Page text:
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The Kills
Blood Pressures Tom Killingbeck , April 8th, 2011 11:51

After the demise of the White Stripes, there's a gap in the mass market for a male/female duo peddling carnal lo-fi rock & roll. It's been three and a bit years since The Kills released Midnight Boom, and it's not a stretch to imagine that the band's sound will have been affected by their particularly frenetic interim. Alison Mosshart was recruited by the prolific Jack White to take part in his heavy psych project The Dead Weather, in which she proved that as a frontwoman she could easily and dynamically overcome the macho blues-riff swagger of her colleagues with wild and passionate vocals. Meanwhile, Jamie Hince was getting stalked by the paparazzi back in London, where he was romancing Kate Moss.

The Kills were born during the heady days of the early millennium and the so-called 'garage rock revival', a preposterous term considering that garage rockers have ceaselessly plugged away since 1965, and, when Gaddafi eventually finds some uranium, freaks out and unleashes nuclear war, there'll doubtless be several tiresome 'The' bands tuning up in the atomised wilderness. At first it seemed they might be another couple of chancers on the bandwagon, so affected seemed their Herrema and Hagerty heroin chic. But Mosshart and Hince (or 'VV' and 'Hotel' as they for some reason like to be known) have survived the hype, and this fourth album should be bolstered by Mosshart's experience on the road with a hard-working, all-cylinders band, while Hince should have more than enough lyrical material from punching photographers and living the high life back home.

The opener, 'Future Starts Now', bodes well, with its rattling drum intro and drug-addled guitars slicing and dicing, assuring us that the duo are still the scuzzy rats we got to know on their first record, rather than respectable industry names. Blood Pressures was recorded in the Key Club Recording Studio in the Michigan, where both No Wow and Midnight Boom were put to acetate. With Hince still claiming production duties, the duo's sound is very much their own, decadent, minimal and blues-orientated, with the guitars in particular feeling very freeform, atmospheric, and depraved. 'DNA', released early on the band's website, is classic Kills; Mosshart purr vs. Hince's memorably spiky melody. But while the template is still definitely in place, there are surprises.

Mosshart's voice has been enhanced by her time in The Dead Weather, still snarling but all the more confident and clear. This new-found assurance is showcased in piano ballad 'The Last Goodbye.' It's remarkable, in that The Kills of the early 2000's would never be suspected to be capable of anything remotely like it. With its swelling strings and naked vocal performance, it almost sounds like the curtain call of some low-rent rock & roll musical. It's a far cry from the Lou-Reed-vicious drum machine punk that they used to peddle straight. It's also a telling signifier of how far the band has come in terms of songwriting; there are plenty of other moments on the record where the duo reveal that they're not afraid to unmask their pop side from beneath its shroud of Royal Trux/Suicide weird cool.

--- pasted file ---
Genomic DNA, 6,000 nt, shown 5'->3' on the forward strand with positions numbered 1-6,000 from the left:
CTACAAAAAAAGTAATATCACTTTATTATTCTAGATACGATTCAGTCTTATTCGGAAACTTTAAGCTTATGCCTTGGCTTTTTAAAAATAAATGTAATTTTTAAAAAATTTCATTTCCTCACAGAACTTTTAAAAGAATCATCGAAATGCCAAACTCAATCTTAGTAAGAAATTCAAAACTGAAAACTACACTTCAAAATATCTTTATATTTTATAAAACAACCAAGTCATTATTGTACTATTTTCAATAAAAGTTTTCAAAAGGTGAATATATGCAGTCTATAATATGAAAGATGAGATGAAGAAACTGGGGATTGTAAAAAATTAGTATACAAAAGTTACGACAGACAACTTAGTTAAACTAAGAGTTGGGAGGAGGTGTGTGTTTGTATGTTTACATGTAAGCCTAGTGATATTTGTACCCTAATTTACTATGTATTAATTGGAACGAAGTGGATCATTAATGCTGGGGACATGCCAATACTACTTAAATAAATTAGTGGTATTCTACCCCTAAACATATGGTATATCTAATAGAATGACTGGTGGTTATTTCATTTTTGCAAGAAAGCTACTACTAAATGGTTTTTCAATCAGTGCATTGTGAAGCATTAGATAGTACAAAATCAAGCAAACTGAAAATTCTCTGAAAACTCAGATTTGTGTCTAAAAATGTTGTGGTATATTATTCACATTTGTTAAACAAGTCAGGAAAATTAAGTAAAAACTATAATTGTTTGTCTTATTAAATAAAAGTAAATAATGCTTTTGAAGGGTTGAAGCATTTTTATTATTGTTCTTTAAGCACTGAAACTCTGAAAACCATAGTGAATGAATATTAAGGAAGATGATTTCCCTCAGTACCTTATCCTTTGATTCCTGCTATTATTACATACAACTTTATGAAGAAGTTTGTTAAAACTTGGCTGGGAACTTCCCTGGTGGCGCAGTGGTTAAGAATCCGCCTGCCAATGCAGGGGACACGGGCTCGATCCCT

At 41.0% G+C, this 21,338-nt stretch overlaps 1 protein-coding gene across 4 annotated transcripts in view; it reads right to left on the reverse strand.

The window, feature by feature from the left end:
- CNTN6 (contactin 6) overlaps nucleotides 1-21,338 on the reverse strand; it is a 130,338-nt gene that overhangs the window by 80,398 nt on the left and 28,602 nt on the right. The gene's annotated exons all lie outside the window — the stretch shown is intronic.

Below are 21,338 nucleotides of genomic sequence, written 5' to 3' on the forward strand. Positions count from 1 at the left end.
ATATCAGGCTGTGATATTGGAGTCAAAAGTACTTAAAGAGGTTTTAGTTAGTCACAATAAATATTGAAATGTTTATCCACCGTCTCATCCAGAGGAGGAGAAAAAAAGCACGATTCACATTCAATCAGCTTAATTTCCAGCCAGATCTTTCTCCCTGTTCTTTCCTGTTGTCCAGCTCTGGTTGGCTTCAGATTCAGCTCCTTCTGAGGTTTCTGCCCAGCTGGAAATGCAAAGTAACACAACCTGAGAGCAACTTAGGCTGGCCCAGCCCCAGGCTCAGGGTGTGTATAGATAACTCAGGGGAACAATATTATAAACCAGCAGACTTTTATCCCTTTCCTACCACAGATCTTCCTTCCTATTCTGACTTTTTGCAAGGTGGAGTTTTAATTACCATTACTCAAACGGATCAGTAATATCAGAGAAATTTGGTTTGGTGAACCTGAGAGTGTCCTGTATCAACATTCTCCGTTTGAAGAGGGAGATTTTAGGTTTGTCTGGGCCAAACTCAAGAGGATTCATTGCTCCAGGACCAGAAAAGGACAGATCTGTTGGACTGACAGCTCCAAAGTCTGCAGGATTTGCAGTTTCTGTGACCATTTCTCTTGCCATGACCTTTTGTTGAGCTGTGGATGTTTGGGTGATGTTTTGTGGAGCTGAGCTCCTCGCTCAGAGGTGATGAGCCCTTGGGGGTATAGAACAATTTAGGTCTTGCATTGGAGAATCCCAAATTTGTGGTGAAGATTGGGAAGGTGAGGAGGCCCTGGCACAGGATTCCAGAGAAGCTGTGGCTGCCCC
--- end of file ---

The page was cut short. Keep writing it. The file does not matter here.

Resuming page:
Single 'Satellite' rides on a soulful wordless chorus and a gunslinging riff, while 'Baby Says' is a sped up Velvetsy pop song, a simple, catchy shared vocal line floating on a simple backing of handclaps, dissected drum textures and wraithlike stabs of electric guitar. Closer 'Pots and Pans' sadly isn't a Les Savy Fav cover, but similarly lays things bare, with (Rolling) Stoned country swagger played acoustically, interrupted half way with storming reverb-drenched chords and Mosshart's repeated chant “These are the days we'll never forget / When the dawn dawns on you” taking the record to a climactic finish. The band have lifted the self limiting lo-fi constraints here, focusing on writing tight pop songs, but not at the expense of their distinctive sound.

It could have felt like The Kills were becoming the side-project in Mosshart's career, after her success as Jack White's newest foil. But Hince admirably steps up to the task of keeping her by his side, playing sexually demented guitar in the way that Robert Johnson intended. Sure, there are moments when the album sags and becomes workmanlike (Side B's 'Damned If She Do' and 'You Don't Own the Road' seem disposable) but there is enough experimentation to keep it fresh; for example, the Hince-sung vignette 'Wild Charms' is a brief foray into lilting psychedelia.To be honest, if they're culling badgers, they might as well start culling garage rock bands. But The Kills have staked a place as one of the more worthwhile outfits, with a discernable individuality, an untampered with, easily identifiable sound and, on Blood Pressures, a new-found ease at writing fully fledged, entirely believable pop songs.

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